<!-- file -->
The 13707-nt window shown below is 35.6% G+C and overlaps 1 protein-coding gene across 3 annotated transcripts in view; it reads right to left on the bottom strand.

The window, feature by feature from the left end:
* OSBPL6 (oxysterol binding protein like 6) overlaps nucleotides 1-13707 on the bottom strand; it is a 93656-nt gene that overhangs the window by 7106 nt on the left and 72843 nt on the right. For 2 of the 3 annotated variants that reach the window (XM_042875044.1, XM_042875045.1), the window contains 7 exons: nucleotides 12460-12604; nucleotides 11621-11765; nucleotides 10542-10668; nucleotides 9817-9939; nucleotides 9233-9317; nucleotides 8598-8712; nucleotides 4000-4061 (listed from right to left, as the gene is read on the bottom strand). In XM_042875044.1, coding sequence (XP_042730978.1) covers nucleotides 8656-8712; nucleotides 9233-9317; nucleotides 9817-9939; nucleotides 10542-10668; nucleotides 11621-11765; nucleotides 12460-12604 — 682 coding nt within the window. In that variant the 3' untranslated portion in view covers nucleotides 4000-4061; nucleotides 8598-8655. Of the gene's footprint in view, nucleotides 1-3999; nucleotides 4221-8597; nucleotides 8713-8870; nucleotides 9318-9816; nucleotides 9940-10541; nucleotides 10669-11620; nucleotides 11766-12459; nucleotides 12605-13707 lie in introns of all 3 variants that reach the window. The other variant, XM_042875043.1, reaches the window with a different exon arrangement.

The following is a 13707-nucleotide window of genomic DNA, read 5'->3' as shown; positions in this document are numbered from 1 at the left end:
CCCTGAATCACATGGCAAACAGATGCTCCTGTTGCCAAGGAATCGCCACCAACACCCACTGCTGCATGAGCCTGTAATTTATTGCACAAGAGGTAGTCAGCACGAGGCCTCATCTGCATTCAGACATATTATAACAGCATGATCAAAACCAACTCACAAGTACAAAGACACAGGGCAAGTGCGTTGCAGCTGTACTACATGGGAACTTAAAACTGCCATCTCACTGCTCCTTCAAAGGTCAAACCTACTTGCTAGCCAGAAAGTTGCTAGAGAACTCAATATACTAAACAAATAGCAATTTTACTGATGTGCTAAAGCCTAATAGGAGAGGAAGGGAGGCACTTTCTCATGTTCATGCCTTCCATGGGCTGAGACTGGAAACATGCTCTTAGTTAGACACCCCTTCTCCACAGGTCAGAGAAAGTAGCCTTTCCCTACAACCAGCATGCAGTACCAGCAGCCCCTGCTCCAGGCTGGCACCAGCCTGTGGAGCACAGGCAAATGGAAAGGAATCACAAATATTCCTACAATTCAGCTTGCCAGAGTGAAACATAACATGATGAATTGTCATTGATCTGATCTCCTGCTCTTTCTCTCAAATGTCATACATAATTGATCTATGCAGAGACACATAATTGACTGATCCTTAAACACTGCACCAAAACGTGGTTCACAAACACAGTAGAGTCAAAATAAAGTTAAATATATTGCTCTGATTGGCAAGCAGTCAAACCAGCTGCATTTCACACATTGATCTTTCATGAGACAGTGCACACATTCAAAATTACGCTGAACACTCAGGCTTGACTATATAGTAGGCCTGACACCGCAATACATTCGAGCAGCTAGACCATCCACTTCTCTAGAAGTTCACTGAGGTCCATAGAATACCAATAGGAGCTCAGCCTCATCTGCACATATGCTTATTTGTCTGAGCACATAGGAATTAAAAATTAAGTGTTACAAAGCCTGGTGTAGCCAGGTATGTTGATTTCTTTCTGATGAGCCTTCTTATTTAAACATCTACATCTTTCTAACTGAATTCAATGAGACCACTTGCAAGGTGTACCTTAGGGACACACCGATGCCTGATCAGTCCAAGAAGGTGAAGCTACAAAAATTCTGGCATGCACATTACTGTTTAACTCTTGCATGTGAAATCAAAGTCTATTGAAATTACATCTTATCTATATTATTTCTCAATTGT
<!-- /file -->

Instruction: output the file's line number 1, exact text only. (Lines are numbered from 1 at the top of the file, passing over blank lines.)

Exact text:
The 13707-nt window shown below is 35.6% G+C and overlaps 1 protein-coding gene across 3 annotated transcripts in view; it reads right to left on the bottom strand.